Jefferson County’s ‘Blue Wave:’ How the First Black Sheriff and District Attorney Won Election

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Mark Pettway was elected Jefferson County Sheriff on Nov. 6, 2018.
Mark Pettway was elected Jefferson County Sheriff on Nov. 6, 2018.

Source: Solomon Crenshaw Jr.,BirminghamWatch

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By Ginny MacDonald and Solomon Crenshaw Jr.

Jefferson County’s first black sheriff and district attorney were swept into office Tuesday on a wave of Democratic straight-ticket voting.

Votes from the county’s Republican strongholds were not enough to combat the unusually high number of Democrats casting straight-party ballots, votes from inner-city Birmingham, votes by dissatisfied Democrats in the county’s larger cities and possibly votes by Republican women protesting President Donald Trump.

“I think the numbers say that straight-ticket voting greatly benefited the Democrats more than Republicans,” said Jefferson County Board of Registrars Chairman Barry Stephenson.

Democratic straight-party ballots cast outnumbered Republican straight-party ballots by about 40,000, Stephenson said.

“That’s impossible to overcome,” he said.

In the sheriff’s race, Democrat Mark Pettway got 131,026 votes, or 51.4 percent of the total. Of those, 83 percent were straight-ticket votes.

His opponent, incumbent Republican Mike Hale, got 123,745 votes, for 48.5 percent of total votes cast, with 58 percent of his votes being straight ticket.

The same held true in the district attorney’s race, where voters decided between Democrat Danny Carr, who held the office for a few months last year, and Republican Mike Anderton, who is in the office now.

Stephenson said the district attorney’s race was different from the sheriff’s race because Carr had held the office and, “from what everybody tells me, did a really good job as an interim district attorney. He actually had experience in the actual office.”

As had Anderton.

“You’ve got over 80 percent of all Democrat votes that were cast were straight ticket and about 58 percent of all Republican votes cast were straight ticket. So one party greatly benefits from that,” Stephenson said.

Why Straight-Ticket This Year

The explanation is simple, said University of Alabama at Birmingham professor and political analyst Larry Powell.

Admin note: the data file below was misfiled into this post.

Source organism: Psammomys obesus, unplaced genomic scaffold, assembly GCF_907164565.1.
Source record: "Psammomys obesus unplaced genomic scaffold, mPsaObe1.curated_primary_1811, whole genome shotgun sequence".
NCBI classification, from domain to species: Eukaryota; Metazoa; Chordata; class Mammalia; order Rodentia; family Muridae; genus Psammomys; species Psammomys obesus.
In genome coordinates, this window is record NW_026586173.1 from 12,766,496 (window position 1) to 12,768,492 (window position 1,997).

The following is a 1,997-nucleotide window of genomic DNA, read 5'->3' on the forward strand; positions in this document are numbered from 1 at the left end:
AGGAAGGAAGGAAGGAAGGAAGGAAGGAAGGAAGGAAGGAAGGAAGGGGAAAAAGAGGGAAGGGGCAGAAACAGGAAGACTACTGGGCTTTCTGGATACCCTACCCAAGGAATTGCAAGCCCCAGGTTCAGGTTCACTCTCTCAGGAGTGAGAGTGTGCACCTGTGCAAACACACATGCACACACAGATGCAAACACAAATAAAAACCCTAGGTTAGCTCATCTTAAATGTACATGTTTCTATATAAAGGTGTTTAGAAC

The Democrats in Jefferson County voted a straight ticket because of a combination of things: to show Trump that they do not support the Republicans, and because it is easier to vote the straight ticket, he said.

“Republicans frequently vote straight ticket in Jefferson County, but it is not that way across the state,” Powell said. “But the Democrats were stronger with the straight ticket (Tuesday). And Republican women who do not like Trump were more prone to vote one-by-one, assessing the ballot.”

The female vote may account for less straight-ticket voting and a higher number of Democratic votes in two cities: Homewood and Hoover.

Political analyst Natalie Davis agrees: “Your suburban, educated women in those areas are not open to simply pulling the lever.”

“We used to be a one-party state statewide and now it’s flipped to a one-party state the other way,” Stephenson said. “But certain counties, battleground counties, are one way or the other. The parties make arguments on both sides.”

Davis said she had thought Tuesday’s election would be a transitional one to the two-party system in the state. “I was wrong. I don’t think the Democrats made a dent in the possibility of this state becoming a two-party state.”

There was transition in Texas, but not here, she said. A two-party system in the state will not come soon.

“People my age will have to drop dead, because the younger voters are more open to two parties. That’s the chance that the Democrats will catch up. You cannot persuade the older Republican voters to change,” Davis said.

Democrats Dominated

The Republican strongholds of Mountain Brook and Vestavia Hills, along with smaller cities and rural areas, were not strong enough to counter the straight-ticket voting at inner-city Birmingham precincts and the large number of dissatisfied voters in the county’s larger cities.

A review of the county’s 182 polling places found Carr and Pettway taking as much as 97 percent to 99 percent of the vote at the Legion Field precinct in Birmingham.

The Democratic vote remained in the 90th percentile at smaller Birmingham precincts, such as Hooper City, Five Points West and North Avondale.

In precincts with more voters, the vote tally was not as high for Carr and Pettway, but the candidates won.

For example, more than 60 percent of the voters at Highland Park went for the two Democrats; at the Glen Iris precinct, Carr got 83 percent of the vote and Pettway 63 percent.

All precincts in Mountain Brook and Vestavia Hills went Republican. All in Bessemer went Democratic.

In Hoover, most polling places went Republican, though the polling place at the city Parks and Recreation Department did not.

Jefferson County’s rural and smaller-city precincts remained Republican strongholds, including Alliance, Corner, Oak Grove, Sylvan Sprigs, West Jefferson, Mulga, Warrior and Mount Olive. So did the larger cities of Gardendale, Trussville and Fultondale.

“We had almost 255,000 people vote, so it was the biggest governor’s election that I can ever recall,” Stephenson said. “I think, based on the last two election cycles, 2016 and 2018, you’d have to say Jefferson County is more Democrat now.”

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